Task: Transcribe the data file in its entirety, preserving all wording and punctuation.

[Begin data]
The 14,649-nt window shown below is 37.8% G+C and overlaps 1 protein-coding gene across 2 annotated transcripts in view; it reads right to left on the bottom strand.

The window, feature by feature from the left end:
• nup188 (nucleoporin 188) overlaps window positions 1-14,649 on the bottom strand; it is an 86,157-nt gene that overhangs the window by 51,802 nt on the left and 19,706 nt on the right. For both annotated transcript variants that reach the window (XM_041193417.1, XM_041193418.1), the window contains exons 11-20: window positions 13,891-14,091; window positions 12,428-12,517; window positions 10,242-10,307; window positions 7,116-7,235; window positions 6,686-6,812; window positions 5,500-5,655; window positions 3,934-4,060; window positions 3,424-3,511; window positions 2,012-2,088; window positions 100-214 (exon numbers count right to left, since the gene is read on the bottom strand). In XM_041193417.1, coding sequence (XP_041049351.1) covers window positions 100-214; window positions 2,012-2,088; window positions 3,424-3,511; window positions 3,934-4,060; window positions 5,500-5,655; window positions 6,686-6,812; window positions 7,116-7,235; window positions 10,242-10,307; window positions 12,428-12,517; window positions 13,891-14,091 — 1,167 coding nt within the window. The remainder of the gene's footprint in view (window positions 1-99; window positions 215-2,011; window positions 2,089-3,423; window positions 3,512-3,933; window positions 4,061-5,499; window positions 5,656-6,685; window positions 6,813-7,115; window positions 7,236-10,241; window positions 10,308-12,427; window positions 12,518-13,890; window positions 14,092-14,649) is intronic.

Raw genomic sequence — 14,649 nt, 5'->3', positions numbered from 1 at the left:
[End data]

The 14,649-nt window shown below is 37.8% G+C and overlaps 1 protein-coding gene across 2 annotated transcripts in view; it reads right to left on the bottom strand.

The window, feature by feature from the left end:
• nup188 (nucleoporin 188) overlaps window positions 1-14,649 on the bottom strand; it is an 86,157-nt gene that overhangs the window by 51,802 nt on the left and 19,706 nt on the right. For both annotated transcript variants that reach the window (XM_041193417.1, XM_041193418.1), the window contains exons 11-20: window positions 13,891-14,091; window positions 12,428-12,517; window positions 10,242-10,307; window positions 7,116-7,235; window positions 6,686-6,812; window positions 5,500-5,655; window positions 3,934-4,060; window positions 3,424-3,511; window positions 2,012-2,088; window positions 100-214 (exon numbers count right to left, since the gene is read on the bottom strand). In XM_041193417.1, coding sequence (XP_041049351.1) covers window positions 100-214; window positions 2,012-2,088; window positions 3,424-3,511; window positions 3,934-4,060; window positions 5,500-5,655; window positions 6,686-6,812; window positions 7,116-7,235; window positions 10,242-10,307; window positions 12,428-12,517; window positions 13,891-14,091 — 1,167 coding nt within the window. The remainder of the gene's footprint in view (window positions 1-99; window positions 215-2,011; window positions 2,089-3,423; window positions 3,512-3,933; window positions 4,061-5,499; window positions 5,656-6,685; window positions 6,813-7,115; window positions 7,236-10,241; window positions 10,308-12,427; window positions 12,518-13,890; window positions 14,092-14,649) is intronic.

Raw genomic sequence — 14,649 nt, 5'->3', positions numbered from 1 at the left: